South Dakota reports 36 more West Nile cases

South Dakota reports 36 more West Nile cases The Department of Health reported 36 more human West Nile cases Oct. 3, bringing the total number of reported cases to 978. There have been eight West Nile deaths reported in South Dakota. Nationally, there have been 5,971 West Nile cases and 119 deaths reported to the Centers for Disease Control and Prevention.

Every county in the state, except Deuel County, has now reported human West Nile cases. Counties with the highest number of cases include Pennington (128), Brown (80), Minnehaha (52), Hughes (41), Butte (39), Meade (26), Charles Mix (24), Lawrence (24), Dewey (22), Fall River (22), Shannon (22), Davison (20) and Marshall (20). The eight deaths occurred in Brown, Clay, Meade, Pennington (3), Shannon and Ziebach Counties.

The South Dakota Public Health Laboratory has processed 6,500 human West Nile tests using the IgM EIA method. The Department of Health has also reported 89 out-of-state West Nile disease cases to their home states.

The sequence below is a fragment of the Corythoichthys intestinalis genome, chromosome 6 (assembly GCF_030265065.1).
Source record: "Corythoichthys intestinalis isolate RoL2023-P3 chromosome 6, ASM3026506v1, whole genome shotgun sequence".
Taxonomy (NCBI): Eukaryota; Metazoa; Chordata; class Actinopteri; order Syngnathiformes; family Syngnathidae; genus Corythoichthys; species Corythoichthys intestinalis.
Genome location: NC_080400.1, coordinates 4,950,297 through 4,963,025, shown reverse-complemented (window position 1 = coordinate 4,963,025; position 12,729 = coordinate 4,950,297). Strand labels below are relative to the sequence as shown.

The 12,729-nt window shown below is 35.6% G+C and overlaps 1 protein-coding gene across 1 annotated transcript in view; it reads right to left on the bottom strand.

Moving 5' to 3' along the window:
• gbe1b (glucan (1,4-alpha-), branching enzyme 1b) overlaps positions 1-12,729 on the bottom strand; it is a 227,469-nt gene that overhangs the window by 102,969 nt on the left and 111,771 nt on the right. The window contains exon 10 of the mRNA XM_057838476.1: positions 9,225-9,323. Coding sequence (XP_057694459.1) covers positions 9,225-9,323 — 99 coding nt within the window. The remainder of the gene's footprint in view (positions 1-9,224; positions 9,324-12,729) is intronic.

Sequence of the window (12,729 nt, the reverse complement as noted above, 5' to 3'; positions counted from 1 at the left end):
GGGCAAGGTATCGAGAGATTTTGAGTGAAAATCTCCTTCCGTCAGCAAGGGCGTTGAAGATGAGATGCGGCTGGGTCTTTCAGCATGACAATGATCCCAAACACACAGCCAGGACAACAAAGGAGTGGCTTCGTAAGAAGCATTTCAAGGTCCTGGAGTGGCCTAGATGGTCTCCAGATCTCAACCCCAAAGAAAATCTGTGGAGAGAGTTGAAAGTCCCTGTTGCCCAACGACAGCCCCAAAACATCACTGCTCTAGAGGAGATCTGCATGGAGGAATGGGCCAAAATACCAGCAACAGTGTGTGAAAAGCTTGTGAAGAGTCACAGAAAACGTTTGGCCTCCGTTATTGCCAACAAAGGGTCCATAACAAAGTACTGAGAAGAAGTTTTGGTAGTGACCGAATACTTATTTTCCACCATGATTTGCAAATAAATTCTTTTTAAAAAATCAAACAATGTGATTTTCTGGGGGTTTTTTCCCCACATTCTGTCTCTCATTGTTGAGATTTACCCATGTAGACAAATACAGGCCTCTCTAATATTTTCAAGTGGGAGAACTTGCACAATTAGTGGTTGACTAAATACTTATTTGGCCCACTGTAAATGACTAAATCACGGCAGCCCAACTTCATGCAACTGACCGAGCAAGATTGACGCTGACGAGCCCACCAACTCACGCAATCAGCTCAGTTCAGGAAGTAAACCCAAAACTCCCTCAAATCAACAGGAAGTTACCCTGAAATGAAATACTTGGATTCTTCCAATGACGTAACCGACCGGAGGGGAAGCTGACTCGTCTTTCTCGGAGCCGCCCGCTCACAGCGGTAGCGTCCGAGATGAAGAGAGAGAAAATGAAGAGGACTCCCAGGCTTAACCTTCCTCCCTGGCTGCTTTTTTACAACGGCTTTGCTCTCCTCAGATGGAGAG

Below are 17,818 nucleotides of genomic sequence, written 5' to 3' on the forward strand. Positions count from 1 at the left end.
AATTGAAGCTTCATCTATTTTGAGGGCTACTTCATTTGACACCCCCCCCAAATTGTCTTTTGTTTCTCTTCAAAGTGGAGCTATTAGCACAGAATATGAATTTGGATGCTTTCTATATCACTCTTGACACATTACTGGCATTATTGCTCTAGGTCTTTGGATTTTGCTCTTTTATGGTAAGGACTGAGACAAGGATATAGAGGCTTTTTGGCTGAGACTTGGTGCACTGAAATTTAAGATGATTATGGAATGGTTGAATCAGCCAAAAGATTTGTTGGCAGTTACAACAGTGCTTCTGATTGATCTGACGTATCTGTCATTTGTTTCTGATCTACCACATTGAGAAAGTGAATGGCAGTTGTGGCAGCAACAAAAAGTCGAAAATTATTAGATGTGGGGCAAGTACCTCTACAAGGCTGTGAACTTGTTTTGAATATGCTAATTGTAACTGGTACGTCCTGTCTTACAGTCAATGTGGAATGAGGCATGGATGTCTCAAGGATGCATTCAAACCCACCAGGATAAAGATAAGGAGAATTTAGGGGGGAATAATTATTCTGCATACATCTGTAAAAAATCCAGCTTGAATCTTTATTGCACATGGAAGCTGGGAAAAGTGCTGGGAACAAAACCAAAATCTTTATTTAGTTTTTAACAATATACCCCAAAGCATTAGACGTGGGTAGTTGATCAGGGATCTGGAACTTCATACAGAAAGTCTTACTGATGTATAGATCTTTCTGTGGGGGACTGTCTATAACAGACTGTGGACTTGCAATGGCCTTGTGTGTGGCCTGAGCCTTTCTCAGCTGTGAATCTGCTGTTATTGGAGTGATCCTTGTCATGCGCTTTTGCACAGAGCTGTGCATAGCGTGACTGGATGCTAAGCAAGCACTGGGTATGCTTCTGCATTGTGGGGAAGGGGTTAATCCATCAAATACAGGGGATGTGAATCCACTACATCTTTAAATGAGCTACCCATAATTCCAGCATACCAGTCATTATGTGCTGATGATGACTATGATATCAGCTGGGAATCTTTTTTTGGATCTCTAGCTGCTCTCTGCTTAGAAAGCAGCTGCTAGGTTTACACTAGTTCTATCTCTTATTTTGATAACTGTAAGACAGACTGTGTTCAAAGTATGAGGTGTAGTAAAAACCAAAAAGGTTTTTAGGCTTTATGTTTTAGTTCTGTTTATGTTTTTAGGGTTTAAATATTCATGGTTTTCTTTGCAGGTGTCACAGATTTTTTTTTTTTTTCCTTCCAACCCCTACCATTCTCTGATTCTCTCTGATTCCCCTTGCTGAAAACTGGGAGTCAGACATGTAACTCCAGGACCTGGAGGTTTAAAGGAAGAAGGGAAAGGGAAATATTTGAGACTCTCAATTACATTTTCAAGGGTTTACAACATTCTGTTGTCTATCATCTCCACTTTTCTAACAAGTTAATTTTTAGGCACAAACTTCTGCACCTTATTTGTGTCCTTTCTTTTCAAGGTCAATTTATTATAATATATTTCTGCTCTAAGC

Of South Dakota's cases, 139 have been reported with meningitis, encephalitis or meningoencephalitis; 709 with West Nile fever; and 6 with acute flaccid paralysis syndrome associated with WNV infection. Many cases are still under investigation or have a pending diagnosis. Fifty-two percent of the cases are male and 48 percent are female. Eighty-eight percent of the cases are white and 11 percent are Native American. The median age is 44 years and the ages range from less than 1 month to 96 years. The elderly are at greatest risk of meningoencephalitis, the most severe form of WNV disease; 54 percent of the cases are over 50. The median age of the deaths is 79 years (range 34-89). The deaths are 75 percent male and 25 percent female.

There have been 57 asymptomatic individuals detected through routine screening of blood donations since July in South Dakota.

Non-human West Nile positives have included 600 mosquitoes, 122 birds, 73 ill horses, two dogs and two squirrels.

Although the risk of infection decreases with cooler fall weather, the West Nile transmission season will continue until an area experiences its first hard frost, which is a temperature of 28�F or less. People are encouraged to take anti-mosquito precautions until the first hard frost hits their area.

For more information please go to the South Dakota West Nile Virus Web site

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